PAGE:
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Posted by on Apr 4, 2012 in Desserts | 0 comments

When simple pleasures and special treats meet!

When simple pleasures and special treats meet!

Crème caramel is one of my mom’s staple special treat desserts. Most things my mom makes from scratch but this is one dish she has always relied on the good old Moir’s for. She claims to have tried to make it from scratch many times but has never succeeded in getting it to taste as good as Moir’s original crème caramel.

 I have no problem with this as they do taste really good. However, a few weeks ago, I was paging through a new recipe book lent to me by a friend and came across a recipe which sounded so simple and good I just had to try it. Adam was also getting back from being away and I wanted to surprise him with something special.

 I did of course tweak it ever so slightly and the end result was sublime. The perfect silky melt in your mouth texture and rich caramel flavour. I added extra salt to the caramel sauce as I’m totally hooked on this new salted caramel trend.

 I am looking forward to making it again soon for a friend who has always been a crème caramel fiend.

 PS – the recipe book I found the recipe in is called ‘A farm in my heart‘ and is sublime! A joy to page through and a source for great recipes.

 

The end result is a bit darker in colour than usual as I used treacle sugar

instead of regular – but the taste is great!

 

Traditional Crème Caramel with Salted Caramel Sauce

Makes about 2 liters (enough for 6 – 8 guests)

For the salted caramel sauce

¾ cup of sugar (I used dark treacle sugar)

3 – 4 Tbsp of water

¼ tsp of salt (or to taste)

For the custard

1 litre of full cream milk

6 large eggs

5 large egg yolks

¾ cup of sugar (I used dark treacle sugar)

1 Tbsp of vanilla essence (or the contents from one vanilla pod)

A pinch of salt

Pre heat your oven to 180˚C and place the wrack at the bottom of the oven.

Spray ‘n cook the mould you want to use. A bread tin or cake tin can be used if you don’t have a specific pudding or jelly mould. Avoid spring form tins as they will leak. Try to use a tin which is the correct size for the amount of liquid as it will unmold better. Find a suitable oven proof container or roasting pan for your bain-marie (water bath) which you will bake the custard in.

Heat the caramel sauce ingredients in a sauce pan and stir until the sugar has dissolved. You can add a spoon more water if needed but limit this as the sauce should not be runny. Be cautious not to overcook or burn the sauce is it will turn bitter, so use moderate heat and develop only a light simmer. To check the taste and consistency of the caramel, coat the back of a metal spoon. The caramel should set but not get hard, then taste it to see if it tastes good.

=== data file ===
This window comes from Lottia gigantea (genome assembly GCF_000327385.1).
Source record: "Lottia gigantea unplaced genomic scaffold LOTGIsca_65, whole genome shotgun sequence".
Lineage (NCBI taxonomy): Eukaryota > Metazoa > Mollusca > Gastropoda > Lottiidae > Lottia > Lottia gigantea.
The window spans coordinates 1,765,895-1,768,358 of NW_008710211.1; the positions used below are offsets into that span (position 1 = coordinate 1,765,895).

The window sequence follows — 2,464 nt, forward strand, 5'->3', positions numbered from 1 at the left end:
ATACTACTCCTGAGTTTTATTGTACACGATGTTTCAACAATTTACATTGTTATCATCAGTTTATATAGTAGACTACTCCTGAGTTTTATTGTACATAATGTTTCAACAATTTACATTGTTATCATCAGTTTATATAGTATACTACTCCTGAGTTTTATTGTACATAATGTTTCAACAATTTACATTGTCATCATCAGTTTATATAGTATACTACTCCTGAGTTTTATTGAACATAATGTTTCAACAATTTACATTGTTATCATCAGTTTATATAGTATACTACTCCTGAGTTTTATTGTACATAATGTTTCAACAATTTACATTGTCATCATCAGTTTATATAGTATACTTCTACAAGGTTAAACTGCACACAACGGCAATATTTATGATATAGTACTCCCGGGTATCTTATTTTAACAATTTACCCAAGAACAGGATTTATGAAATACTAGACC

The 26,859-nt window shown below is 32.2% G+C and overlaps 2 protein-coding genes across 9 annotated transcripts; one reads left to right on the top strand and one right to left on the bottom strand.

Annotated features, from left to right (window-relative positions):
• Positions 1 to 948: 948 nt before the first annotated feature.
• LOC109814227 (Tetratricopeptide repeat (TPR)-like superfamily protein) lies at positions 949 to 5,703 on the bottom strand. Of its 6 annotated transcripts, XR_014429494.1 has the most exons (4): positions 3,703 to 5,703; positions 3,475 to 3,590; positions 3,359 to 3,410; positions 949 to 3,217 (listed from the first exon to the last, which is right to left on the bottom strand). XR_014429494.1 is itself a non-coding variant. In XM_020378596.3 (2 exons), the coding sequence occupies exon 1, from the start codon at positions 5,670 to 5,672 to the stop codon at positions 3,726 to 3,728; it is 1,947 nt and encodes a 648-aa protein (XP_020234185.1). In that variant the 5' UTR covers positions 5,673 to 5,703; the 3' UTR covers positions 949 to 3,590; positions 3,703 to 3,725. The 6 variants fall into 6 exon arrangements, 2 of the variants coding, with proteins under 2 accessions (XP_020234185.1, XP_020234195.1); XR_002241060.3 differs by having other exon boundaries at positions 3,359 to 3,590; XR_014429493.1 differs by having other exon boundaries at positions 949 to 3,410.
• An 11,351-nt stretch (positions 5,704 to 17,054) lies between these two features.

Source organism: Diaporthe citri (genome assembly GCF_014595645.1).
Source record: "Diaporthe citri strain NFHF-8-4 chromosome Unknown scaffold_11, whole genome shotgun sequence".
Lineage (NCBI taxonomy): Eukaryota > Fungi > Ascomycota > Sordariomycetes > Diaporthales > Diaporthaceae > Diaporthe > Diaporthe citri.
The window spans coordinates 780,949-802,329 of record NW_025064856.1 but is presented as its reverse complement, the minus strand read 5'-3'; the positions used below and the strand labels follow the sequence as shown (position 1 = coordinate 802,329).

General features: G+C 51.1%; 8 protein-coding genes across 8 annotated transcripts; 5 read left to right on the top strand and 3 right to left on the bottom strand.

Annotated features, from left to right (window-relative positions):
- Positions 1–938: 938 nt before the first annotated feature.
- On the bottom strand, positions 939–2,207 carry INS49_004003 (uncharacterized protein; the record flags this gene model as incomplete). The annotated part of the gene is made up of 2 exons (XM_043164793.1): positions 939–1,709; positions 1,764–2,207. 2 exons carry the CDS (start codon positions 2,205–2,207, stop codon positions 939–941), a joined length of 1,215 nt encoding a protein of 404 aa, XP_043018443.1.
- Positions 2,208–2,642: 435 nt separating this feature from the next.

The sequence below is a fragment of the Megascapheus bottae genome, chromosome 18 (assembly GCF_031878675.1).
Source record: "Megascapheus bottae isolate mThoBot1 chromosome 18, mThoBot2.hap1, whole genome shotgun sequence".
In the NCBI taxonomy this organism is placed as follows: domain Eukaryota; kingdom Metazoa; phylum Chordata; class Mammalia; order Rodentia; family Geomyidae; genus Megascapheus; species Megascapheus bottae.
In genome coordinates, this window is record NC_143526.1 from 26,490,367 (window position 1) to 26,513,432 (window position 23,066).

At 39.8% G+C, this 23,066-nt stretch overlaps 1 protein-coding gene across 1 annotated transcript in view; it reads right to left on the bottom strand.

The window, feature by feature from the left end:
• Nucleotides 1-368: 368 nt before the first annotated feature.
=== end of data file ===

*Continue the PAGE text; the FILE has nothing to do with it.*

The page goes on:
Pour 2/3 of the sauce into the bottom of the mould and set it aside to cool. The caramel will carry on cooking in the pot once you remove it from the heat, so work fast to prevent it from burning. Add 2 -3 Tbsp of water to the remaining sauce and stir it to combine. Set it aside for use later.

Set a full kettle of water to boil and get your baine-marie ready.

For the custard, heat the milk over medium heat on the stove until just before it simmers. While you are waiting for that, whisk together the eggs, sugar, vanilla and salt with an electric beater until pale and smooth. Use a mixing bowl large enough to hold the full custard mixture. Add the milk to the egg mixture and lightly combine with a wire whisk. It should not get foamy.

Pour the custard through a sieve over the caramel mixtures. Place the mould into the baine-marie and fill with boiling water about 2/3 up the side of mould. Place this into the oven and bake for about 15 minutes. Keep an eye on the oven as the water shouln’t boil. The custard should set but still be a little wobbly.

 Remove the baine-marie from the oven and allow it to stand for about 30 minutes before removing it from the water.

 Serve at room temperate or set aside in the fridge until ready for use. To unmold, slide a knife around the sides and invert onto a platter. I usually place the platter on top of the mould and then invert both the mould and platter at the same time, to avoid the dessert slipping out the mount before it has been inverted.

 Pour the remaining caramel sauce over the dessert and serve.

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